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Joseph's Story

Updated: Jan 31, 2021

My name is Barbara. I have an eight-year-old son, Joseph. He was diagnosed with Autism, ADHD, and Sensory Processing Dysfunction at four years old.

Joseph was also evaluated at school and the psychologist also believed he had Autism at that time. He began pre-K still in pull-ups in the intensive needs program. Joseph would not go #2 at school. He would hold it in until he was sleeping, and the stool would naturally come out.

Joseph found it difficult to sit on a potty chair and toilet even with the toilet training seat. He wanted to stand when he could not hold it anymore to evacuate the stool. It was a painful experience for him because the stool was hardened and now impacted. He would position his body like a woman in labor. What does a mother do here?

Joseph would not put any medicine in his mouth. Not even candy Exlax. He would spit and throw up any form of medicine. He would also refuse to sit for enemas and suppositories. He would kick, scratch, and bite me at any attempts to give medicine rectally.

At school he became explosive he would pull his pants down in pain and scratch or rub his bottom. They could not get him to sit on the toilet. They did not know what to do with him other than call me to pick him up. These painful memories made using the restroom more stressful. He became anxious and felt going to the restroom was abnormal and unclean.

I finally found a stool softener that was a sweet syrup that was disguised in his drink. Although it did soften the stool it also made his stomach cramp so that became a problem as well. He expressed such pain that it troubled me. It seemed there was something else wrong.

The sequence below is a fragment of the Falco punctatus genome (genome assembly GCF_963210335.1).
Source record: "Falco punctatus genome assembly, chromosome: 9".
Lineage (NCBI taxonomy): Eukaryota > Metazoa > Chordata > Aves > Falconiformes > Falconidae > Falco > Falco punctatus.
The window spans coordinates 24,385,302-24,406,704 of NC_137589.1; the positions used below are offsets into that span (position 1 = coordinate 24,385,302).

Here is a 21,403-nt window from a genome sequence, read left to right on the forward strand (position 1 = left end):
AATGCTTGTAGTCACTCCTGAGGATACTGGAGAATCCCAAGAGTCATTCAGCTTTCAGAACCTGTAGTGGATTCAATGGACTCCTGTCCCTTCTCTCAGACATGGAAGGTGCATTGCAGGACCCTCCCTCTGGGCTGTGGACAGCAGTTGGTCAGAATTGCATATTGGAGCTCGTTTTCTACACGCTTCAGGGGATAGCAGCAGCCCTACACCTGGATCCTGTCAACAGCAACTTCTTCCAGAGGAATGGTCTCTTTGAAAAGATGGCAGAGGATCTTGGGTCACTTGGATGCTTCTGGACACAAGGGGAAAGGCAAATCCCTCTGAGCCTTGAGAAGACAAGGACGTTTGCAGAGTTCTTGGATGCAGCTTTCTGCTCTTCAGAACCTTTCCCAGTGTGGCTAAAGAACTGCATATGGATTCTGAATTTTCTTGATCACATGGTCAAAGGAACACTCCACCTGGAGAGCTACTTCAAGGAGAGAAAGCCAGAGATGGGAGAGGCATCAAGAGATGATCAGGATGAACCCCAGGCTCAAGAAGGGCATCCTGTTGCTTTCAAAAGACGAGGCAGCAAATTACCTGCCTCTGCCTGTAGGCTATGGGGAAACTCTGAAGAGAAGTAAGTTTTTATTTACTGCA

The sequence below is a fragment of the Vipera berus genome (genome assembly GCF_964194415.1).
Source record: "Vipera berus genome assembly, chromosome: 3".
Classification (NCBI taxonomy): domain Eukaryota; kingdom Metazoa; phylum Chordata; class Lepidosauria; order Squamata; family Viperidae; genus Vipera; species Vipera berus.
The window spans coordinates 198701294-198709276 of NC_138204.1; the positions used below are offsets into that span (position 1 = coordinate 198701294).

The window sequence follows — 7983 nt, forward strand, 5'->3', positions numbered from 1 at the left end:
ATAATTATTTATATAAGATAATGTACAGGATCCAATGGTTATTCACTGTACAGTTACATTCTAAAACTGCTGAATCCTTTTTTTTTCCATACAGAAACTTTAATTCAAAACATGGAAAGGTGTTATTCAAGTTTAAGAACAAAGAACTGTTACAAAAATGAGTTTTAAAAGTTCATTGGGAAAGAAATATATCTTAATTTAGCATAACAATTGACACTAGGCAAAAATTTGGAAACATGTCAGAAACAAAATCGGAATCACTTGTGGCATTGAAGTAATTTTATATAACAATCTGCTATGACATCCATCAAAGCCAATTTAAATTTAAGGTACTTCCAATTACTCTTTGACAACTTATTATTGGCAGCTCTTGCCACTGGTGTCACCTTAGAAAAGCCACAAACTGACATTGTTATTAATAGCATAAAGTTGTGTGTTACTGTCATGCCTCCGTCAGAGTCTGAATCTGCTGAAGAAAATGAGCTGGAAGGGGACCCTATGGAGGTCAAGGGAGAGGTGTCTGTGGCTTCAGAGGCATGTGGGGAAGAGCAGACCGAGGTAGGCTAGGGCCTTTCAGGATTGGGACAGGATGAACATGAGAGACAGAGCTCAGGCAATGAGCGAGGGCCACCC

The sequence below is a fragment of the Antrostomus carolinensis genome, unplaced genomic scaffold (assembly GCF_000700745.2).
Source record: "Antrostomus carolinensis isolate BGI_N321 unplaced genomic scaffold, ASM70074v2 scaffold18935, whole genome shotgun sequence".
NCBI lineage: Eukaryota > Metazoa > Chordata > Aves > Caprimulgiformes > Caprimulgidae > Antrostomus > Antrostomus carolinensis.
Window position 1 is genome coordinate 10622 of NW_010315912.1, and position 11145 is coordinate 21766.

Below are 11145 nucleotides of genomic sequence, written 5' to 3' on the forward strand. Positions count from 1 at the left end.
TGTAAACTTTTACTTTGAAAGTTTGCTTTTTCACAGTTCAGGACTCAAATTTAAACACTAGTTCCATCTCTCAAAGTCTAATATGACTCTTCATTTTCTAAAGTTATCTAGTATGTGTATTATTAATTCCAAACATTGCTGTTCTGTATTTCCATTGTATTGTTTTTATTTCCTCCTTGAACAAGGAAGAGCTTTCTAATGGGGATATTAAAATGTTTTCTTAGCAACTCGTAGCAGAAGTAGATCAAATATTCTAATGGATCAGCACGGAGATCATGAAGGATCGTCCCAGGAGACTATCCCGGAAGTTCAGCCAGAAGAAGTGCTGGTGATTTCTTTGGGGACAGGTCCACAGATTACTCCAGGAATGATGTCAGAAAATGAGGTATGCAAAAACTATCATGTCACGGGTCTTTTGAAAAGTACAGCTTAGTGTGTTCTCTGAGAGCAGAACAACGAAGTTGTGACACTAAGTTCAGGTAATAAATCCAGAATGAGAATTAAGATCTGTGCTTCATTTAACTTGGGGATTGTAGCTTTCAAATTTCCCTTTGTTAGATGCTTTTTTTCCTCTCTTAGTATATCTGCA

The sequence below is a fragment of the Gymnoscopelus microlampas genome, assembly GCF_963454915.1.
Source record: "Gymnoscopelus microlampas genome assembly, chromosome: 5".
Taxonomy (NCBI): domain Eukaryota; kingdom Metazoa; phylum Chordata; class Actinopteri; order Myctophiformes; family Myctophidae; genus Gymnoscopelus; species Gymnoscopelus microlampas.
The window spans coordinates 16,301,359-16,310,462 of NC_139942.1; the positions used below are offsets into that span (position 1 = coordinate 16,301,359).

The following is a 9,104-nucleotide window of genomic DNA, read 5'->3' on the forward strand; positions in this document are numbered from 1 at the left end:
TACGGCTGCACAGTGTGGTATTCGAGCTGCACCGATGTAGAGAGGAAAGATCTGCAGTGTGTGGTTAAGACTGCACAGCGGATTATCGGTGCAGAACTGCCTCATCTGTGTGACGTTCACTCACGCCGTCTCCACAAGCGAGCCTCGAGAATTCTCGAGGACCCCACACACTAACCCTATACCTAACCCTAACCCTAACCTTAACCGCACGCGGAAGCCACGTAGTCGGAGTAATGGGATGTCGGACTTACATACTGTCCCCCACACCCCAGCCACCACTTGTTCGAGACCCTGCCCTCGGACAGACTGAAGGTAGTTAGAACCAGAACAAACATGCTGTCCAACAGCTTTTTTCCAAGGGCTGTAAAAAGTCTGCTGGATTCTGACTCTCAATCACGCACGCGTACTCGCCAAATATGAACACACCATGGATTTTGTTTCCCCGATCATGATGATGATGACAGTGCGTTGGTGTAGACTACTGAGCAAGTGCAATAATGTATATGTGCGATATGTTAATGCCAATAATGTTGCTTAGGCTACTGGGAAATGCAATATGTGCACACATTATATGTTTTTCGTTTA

Joseph was sedated at 6 years old for a colonoscopy, endoscopy, biopsy and blood work was done. Every test came back normal and good.

I started to give the pediatric fleet enemas to Joseph whether he wanted them or not. It was very difficult. However, I persisted and finally got him to "sense" the feeling of needing to go. I also held him on the toilet and coached him to push while assuring him its ok. He would kick and scream. He began to be dependent on the enema.


I consulted with his GI team they suggested a water hydration system that evacuated the stool. It is the same method but just using lukewarm water. A child vs an adult should have a set amount of ml's of water. It must be lukewarm. Too cold will cause cramping too hot can cause damage.

I used the same enema bottle that was thin and flexible since he was used to that one. I filled it with lukewarm water. I laid a medical mat on the edge of the bed. I have Joseph lay to his side with his legs to the left. I use Vaseline on the syringe. I then count with him as he loves numbers. We count together to 20.

Then I make it a super big deal about "going poopie!!!" We run to the toilet, he sits, and I coach him to "push poopie out". I make a bigger deal after he goes. We smack five, sing and dance yay!!

After he is done, I sign to him and say out loud "do you need "more medicine " or "all done". He will sign back what he needs. It took a while to get the responses from him. We practiced this in everyday life…"more" etc... or "all done".

Joseph has a typical little boys crude sense of humor. He noticed "poopie the emoticon" 💩. He thinks he is hilarious. I then took poopie and used him as a stress reliever for Joseph. I found a plush stuffed animal of poopie in neon green, blue, pink and purple.

Joseph fell in love with his favorite color, the green one. I now get the green Mr Poopie take him to the mat and tell Joseph "Mr Poopie is ready". He goes willingly to the mat, gets himself ready and lies down after our count to 20. He runs with Mr Poopie and sits on the toilet with regular seat and goes.

He is always very happy after he is done and laughs tossing poopie in the air and hugging him. He even takes poopie to school and they use my model there now to help with sitting on the toilet. Making something funny has taken so much stress away from using the restroom. I also joke with him "Joseph everyone poops!".

The best advice that I can offer to my autistic village and dear friends who have children with disabilities out there is never give up! Give yourself a break, lower your bar of self-evaluation and keep going!

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